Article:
I understand why people keep a student 7 years and not 5. You invest so much time in a student and by the time they finally reach some level of competence, they want to leave, and you are back to working with untrained folks all over again. I can totally understand wanting to keep the good person around and actually get some useful work out of them. I understand that it seems selfish from the standpoint of the average student, but it doesn’t take a rocket scientist to see that it’s good for the enterprise of science to be done by fully trained people and not people in training; some academically inclined students don’t actually seem to mind staying a little longer and getting the few extra papers out. One asks why not just pay them postdoc wages? Maybe the advisor is being cheap, but maybe it’s the fact that it actually does not look very good to stay at the same place for a postdoc, it looks better on the CV to be a grad student a little longer, then go elsewhere for a real postdoc.

If you are in a field like mine, essentially all your students are paid as RA’s the entire time. That means each student is probably a very poor investment of federal funds in the first 2 years, but they have to pay the rent and eat the entire time. So it seems to me it’s not inconceivable that the student should do a lot of work in years 3-5 to actually make the whole investment worthwhile from the standpoint of the funding agencies. I really don’t understand the people who say it’s swell to have your school and stipend paid for for years and then also have the gall to insist to graduate without papers.

So I don’t know. I know this will get me no love online, but doing academic science , while being to a great degree about training (how much exactly depends on the funding agency), is really not primarily about training; it’s about doing science professionally, with a mixture of trainees and career scientists. Funding is there to do the science, it’s not a gift or  a handout or a guarantee for anyone. In many fields,  such as humanities, people would be extremely grateful to be paid to do the research on their dissertation. I really don’t think publishing research papers in return is such as horrible thing to require.

Anyway, I will keep saying “You can graduate with 3 papers from your dissertation, but if you want to go to academia, that is simply not enough, you have to have more.” If they listen, good; they will stay longer and have more papers, If not, they graduate with 3 papers and we unleash them upon the world.


* For the young’uns, here’s where the title came from



Benevolent Spam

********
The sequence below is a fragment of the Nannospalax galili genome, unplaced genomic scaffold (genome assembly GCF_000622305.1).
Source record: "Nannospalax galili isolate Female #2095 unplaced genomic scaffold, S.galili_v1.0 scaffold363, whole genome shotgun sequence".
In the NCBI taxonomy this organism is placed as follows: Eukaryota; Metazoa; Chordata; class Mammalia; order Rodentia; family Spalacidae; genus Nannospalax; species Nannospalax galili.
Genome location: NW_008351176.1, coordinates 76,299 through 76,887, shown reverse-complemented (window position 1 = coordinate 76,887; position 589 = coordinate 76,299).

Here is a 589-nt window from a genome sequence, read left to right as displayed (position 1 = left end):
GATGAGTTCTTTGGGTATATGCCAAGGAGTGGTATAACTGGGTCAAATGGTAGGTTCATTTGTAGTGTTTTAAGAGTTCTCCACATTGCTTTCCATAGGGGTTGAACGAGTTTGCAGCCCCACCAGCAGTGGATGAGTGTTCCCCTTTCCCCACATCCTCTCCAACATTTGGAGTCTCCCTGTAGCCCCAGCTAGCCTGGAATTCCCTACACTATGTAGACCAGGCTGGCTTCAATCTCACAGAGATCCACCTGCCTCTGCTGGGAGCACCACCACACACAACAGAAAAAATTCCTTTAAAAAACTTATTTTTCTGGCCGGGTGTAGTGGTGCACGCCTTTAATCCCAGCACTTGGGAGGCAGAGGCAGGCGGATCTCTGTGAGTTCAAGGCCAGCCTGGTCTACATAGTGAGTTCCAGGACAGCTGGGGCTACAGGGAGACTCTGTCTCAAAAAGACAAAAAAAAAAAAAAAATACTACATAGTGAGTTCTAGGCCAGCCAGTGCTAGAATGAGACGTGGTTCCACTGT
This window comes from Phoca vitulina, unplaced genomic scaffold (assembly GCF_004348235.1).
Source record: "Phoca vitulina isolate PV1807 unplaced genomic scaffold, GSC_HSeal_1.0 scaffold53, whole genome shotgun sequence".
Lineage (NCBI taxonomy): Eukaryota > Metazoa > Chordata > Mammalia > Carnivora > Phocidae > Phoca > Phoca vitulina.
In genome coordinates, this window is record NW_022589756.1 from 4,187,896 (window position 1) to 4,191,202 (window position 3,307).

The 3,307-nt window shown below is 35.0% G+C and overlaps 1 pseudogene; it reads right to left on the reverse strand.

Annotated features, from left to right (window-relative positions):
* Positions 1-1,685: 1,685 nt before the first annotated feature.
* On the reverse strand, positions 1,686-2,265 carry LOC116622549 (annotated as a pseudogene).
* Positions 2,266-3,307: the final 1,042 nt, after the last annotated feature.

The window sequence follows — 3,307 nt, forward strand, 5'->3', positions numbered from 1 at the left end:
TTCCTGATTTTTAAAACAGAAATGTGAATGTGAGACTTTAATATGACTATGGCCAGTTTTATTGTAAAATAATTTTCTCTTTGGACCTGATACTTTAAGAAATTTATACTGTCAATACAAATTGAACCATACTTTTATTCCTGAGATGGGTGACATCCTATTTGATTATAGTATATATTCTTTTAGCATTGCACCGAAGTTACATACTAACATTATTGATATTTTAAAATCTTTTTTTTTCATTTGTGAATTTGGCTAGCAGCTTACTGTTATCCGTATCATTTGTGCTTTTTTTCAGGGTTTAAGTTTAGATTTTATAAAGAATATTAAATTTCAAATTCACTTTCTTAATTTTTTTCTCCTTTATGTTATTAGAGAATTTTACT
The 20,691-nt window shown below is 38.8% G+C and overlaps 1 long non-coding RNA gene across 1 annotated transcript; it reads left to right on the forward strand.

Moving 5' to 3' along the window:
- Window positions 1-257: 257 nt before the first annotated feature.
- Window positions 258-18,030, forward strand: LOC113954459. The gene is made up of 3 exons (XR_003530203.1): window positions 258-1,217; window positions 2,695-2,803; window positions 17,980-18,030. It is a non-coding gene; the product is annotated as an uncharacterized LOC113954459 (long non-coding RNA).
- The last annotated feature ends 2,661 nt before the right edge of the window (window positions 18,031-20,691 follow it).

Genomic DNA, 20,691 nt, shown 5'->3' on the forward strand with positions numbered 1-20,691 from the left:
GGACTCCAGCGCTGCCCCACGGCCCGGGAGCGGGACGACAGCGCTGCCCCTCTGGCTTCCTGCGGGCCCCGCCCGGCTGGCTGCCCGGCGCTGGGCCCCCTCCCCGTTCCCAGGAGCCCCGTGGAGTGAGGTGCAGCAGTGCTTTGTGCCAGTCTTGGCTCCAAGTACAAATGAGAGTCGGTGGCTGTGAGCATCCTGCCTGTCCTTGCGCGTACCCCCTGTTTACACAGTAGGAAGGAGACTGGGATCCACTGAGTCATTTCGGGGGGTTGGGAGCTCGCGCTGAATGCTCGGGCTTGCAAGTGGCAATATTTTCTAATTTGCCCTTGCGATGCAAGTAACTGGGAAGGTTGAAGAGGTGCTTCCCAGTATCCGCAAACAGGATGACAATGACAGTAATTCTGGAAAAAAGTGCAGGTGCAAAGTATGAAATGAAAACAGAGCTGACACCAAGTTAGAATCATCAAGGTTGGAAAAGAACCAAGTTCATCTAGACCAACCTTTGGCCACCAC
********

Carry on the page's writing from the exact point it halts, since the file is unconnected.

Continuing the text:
You know, I sometimes longingly reflect upon the good old days of hard-core spam email. Viagra and penis enlargement ads always brightened my day. Incidentally, this $150, 26-pound gummy python comes to mind.

These days, my inbox is as cluttered as always, but the annoying part is that most of the email comes from people who have legitimate access to my email and whose job, in some interpretation at least, actually requires that they send out these supposedly informative mass emails.

Let’s just look at some of the most recent pearls from my inbox.

1) Two emails from some campus teaching resource admin, an email abut an event and a correction-to-the-date-in-previous-email second email. I have never in my life expressed interest in any of them, and the nice lady is quickly headed towards by blocked senders list.

2) A researcher from a social science field from another university wanting me to fill out a 15-min survey so they could do their research. While I am sympathetic, who are you again? And how do I know you’ll do whatever you say you’ll do with the responses, even if I were willing to spare the 15 min?

3) Member benefits bulletin from a professional organization I belong to. Because that info is totally not online already for those who need it, and all of the hundreds of thousands of members wait for the professional organization to offer them term life insurance instead of going about it like normal people.

4) 403(b) retirement consultation events, forwarded by our payroll person (can’t really block her email).

5) Email from admin from another department who sends at least 2-3 emails per day on all sorts of idiocies  information of limited importance. Among other things, she sends like 5 reminders per student PhD or prospectus defense. I had to block her, even though occasionally I am interested in the mailings, when I realized that I am, at any point in time, much more cognizant of random people defending something in another department than I am of my own upcoming haircut or dental cleaning appointments.

6) Another campus-teaching-network announcement. I have no idea what they are about.

7) 8th solicitation for nominations or self-nominations for various university-level committees. I get it, they need nominations. Bonus points for getting forwarded through various group mailing lists, like one that I nominally belong to but never attend, even though it combines women, physical sciences, and cake, all of which I usually like.

8) Someone is asking me to write a book for them.

9) Many, many emails inviting me to participate in weird expensive symposia overseas that have nothing to do with anything that I do. Just blocking all of their emails and domains is a full-time job. It gives me a creepy glimpse at all the unsavory places where my poor unsuspecting email address dwells.

10) Many, many emails that go directly to junk, from vendors wanting to sell me microscopes, biomedical supplies (?), wanting me to take their webinars on everything from biomedical research ethics (?), technical writing, taxes, project management, entrepreneurship…